Today, MROs are faced with an unprecedented numbers of aircraft, which means that servicing the entire aviation industry has become more challenging than ever. As a result, wearable technologies have recently started to become essential components for the future of MRO. The availability of Android watches and Google Glass, despite them being commercial flops, allowed technologists to experiment with use cases and form factors. However, it’s the launch of next-generation devices in that – although not guaranteed to be any more commercially successful – points to a more interesting wearable market future…and more headache for the training providers.
As mobility is reaching a state of ubiquity in aircraft maintenance, the attention of the industry players is now turning to the next big thing in mobile aviation IT – wearable technology. In fact, last year Gartner has predicted that the wearable market will be worth $10bn by 2016, and the shift is already starting to get noticeable. Currently some airlines are already experimenting with smart glasses to equip their mechanics with an augmented view of their surroundings, exposing meta-content to their wearers and delivering the promise of hands-free maintenance. For instance Japan Airlines have tried using Google Glass in the maintenance process. The glasses are worn by engineers working around the aircraft on the tarmac, allowing images of the aircraft to be sent to maintenance specialists for assessment who then feed any issues they see back to the engineer on the ground.
The first thing mechanics usually like about the new technologies is the speed at which IT is delivering solutions to them. In fact, practical applications of wearables, such as Pebble Watch and Google Glass, have shown that technicians and mechanics get better results when working around aircrafts. At the same time, however, the key to successful worldwide implementation of such innovations lies in ensuring the technology focuses on the end users’ requirements.
“Considering the pace at which the aviation industry has been developing over the last years, wearable technology has massive potential to reinvent the working process across many different industries. For instance, augmented reality shows a lot of promise for aircraft MRO, and virtual reality may benefit training or simulation use cases. There already are solutions for Android, iOS and Windows platforms that deliver a mixture of both immersive user experiences and real-time views of the user’s surroundings, with more definitely to follow,” shares Kestutis Volungevicius, the Head of Engineering and Training at FL Technics. “However, although multiple applications have already shown the advantages of using wearables in different industry sectors, including MRO, the key to making the most of cutting-edge technologies is to create a sustained behavior.”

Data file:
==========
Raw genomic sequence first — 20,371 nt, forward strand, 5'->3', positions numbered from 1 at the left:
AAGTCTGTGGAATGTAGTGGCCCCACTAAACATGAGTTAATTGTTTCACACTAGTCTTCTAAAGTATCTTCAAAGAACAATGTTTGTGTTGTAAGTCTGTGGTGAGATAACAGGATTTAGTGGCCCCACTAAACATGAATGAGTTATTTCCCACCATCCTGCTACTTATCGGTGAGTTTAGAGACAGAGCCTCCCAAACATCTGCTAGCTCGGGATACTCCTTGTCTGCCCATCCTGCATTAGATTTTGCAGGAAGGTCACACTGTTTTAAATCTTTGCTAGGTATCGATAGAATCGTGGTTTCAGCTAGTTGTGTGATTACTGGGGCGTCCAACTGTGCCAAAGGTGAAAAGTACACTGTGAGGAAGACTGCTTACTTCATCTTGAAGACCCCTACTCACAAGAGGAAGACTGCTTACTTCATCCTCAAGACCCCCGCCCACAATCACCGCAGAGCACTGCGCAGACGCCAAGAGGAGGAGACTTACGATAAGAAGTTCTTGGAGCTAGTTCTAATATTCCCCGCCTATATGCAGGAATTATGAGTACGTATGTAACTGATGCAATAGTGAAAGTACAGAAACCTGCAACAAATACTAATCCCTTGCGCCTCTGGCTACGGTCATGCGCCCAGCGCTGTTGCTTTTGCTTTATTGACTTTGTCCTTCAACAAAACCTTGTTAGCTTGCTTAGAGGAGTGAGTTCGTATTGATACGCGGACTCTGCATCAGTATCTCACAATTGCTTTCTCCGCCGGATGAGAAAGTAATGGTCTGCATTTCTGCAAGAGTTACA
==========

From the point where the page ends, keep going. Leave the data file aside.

Recent data from supply chain consultant company Endeavor shows that consumers actually tend to get bored with wearable technology within months of ownership. In fact, research shows that one-third of American consumers stopped using specific wearable technology within six months. So education and habit formation are the key issues here. If the user knows that the technology can enhance their daily activities, then they are more likely to adapt to it. Continued use makes the technology natural, and the user feels they cannot do their job without it. Other workers see this as the norm and have a social motivation to adopt the technology. The result is that wearable technology blends into the everyday and becomes less alien.
“By integrating the solutions available on today’s market with wearables and helping users understand the benefits of using the latest technologies, MROs will be able to implement effective operational strategies, which will have a positive impact on the future of MRO, eventually having positive impact on the entire MRO ecosystem. Needless to say, finding the best way to address challenges related to training the personnel in using such technologies all need to be explored and resolved in order to deliver measurable value to users,” concludes Kestutis Volungevicius, the Head of Engineering and Training at FL Technics.